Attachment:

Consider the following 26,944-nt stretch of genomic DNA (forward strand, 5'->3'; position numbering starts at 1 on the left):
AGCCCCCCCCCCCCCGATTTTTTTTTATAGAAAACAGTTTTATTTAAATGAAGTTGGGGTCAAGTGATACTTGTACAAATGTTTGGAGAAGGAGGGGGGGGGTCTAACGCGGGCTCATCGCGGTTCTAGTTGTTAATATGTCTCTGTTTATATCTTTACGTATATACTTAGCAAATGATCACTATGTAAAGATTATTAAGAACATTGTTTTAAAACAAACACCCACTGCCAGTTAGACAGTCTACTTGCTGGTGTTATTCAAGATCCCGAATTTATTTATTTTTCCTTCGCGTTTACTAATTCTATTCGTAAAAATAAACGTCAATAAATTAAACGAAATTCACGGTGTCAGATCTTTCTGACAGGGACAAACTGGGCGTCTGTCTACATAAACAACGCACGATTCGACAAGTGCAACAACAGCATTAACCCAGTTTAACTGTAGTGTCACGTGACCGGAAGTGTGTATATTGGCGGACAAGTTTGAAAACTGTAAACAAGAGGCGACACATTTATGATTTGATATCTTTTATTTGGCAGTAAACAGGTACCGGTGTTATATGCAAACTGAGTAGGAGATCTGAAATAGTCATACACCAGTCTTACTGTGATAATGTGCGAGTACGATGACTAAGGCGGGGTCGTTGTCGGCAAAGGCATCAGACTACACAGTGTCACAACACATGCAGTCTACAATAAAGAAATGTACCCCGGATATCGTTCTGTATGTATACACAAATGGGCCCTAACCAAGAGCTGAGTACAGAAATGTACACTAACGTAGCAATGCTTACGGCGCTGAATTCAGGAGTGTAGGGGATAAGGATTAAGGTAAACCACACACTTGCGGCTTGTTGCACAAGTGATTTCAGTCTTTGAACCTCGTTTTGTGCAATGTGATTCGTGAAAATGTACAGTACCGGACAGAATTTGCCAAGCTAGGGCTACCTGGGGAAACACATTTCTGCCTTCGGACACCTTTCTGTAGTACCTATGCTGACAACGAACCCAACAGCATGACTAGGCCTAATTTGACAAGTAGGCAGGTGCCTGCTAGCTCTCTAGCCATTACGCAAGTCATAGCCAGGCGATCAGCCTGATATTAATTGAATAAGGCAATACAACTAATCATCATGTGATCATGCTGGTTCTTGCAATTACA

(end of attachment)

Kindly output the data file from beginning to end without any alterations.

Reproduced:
Consider the following 26,944-nt stretch of genomic DNA (forward strand, 5'->3'; position numbering starts at 1 on the left):
AGCCCCCCCCCCCCCGATTTTTTTTTATAGAAAACAGTTTTATTTAAATGAAGTTGGGGTCAAGTGATACTTGTACAAATGTTTGGAGAAGGAGGGGGGGGGTCTAACGCGGGCTCATCGCGGTTCTAGTTGTTAATATGTCTCTGTTTATATCTTTACGTATATACTTAGCAAATGATCACTATGTAAAGATTATTAAGAACATTGTTTTAAAACAAACACCCACTGCCAGTTAGACAGTCTACTTGCTGGTGTTATTCAAGATCCCGAATTTATTTATTTTTCCTTCGCGTTTACTAATTCTATTCGTAAAAATAAACGTCAATAAATTAAACGAAATTCACGGTGTCAGATCTTTCTGACAGGGACAAACTGGGCGTCTGTCTACATAAACAACGCACGATTCGACAAGTGCAACAACAGCATTAACCCAGTTTAACTGTAGTGTCACGTGACCGGAAGTGTGTATATTGGCGGACAAGTTTGAAAACTGTAAACAAGAGGCGACACATTTATGATTTGATATCTTTTATTTGGCAGTAAACAGGTACCGGTGTTATATGCAAACTGAGTAGGAGATCTGAAATAGTCATACACCAGTCTTACTGTGATAATGTGCGAGTACGATGACTAAGGCGGGGTCGTTGTCGGCAAAGGCATCAGACTACACAGTGTCACAACACATGCAGTCTACAATAAAGAAATGTACCCCGGATATCGTTCTGTATGTATACACAAATGGGCCCTAACCAAGAGCTGAGTACAGAAATGTACACTAACGTAGCAATGCTTACGGCGCTGAATTCAGGAGTGTAGGGGATAAGGATTAAGGTAAACCACACACTTGCGGCTTGTTGCACAAGTGATTTCAGTCTTTGAACCTCGTTTTGTGCAATGTGATTCGTGAAAATGTACAGTACCGGACAGAATTTGCCAAGCTAGGGCTACCTGGGGAAACACATTTCTGCCTTCGGACACCTTTCTGTAGTACCTATGCTGACAACGAACCCAACAGCATGACTAGGCCTAATTTGACAAGTAGGCAGGTGCCTGCTAGCTCTCTAGCCATTACGCAAGTCATAGCCAGGCGATCAGCCTGATATTAATTGAATAAGGCAATACAACTAATCATCATGTGATCATGCTGGTTCTTGCAATTACA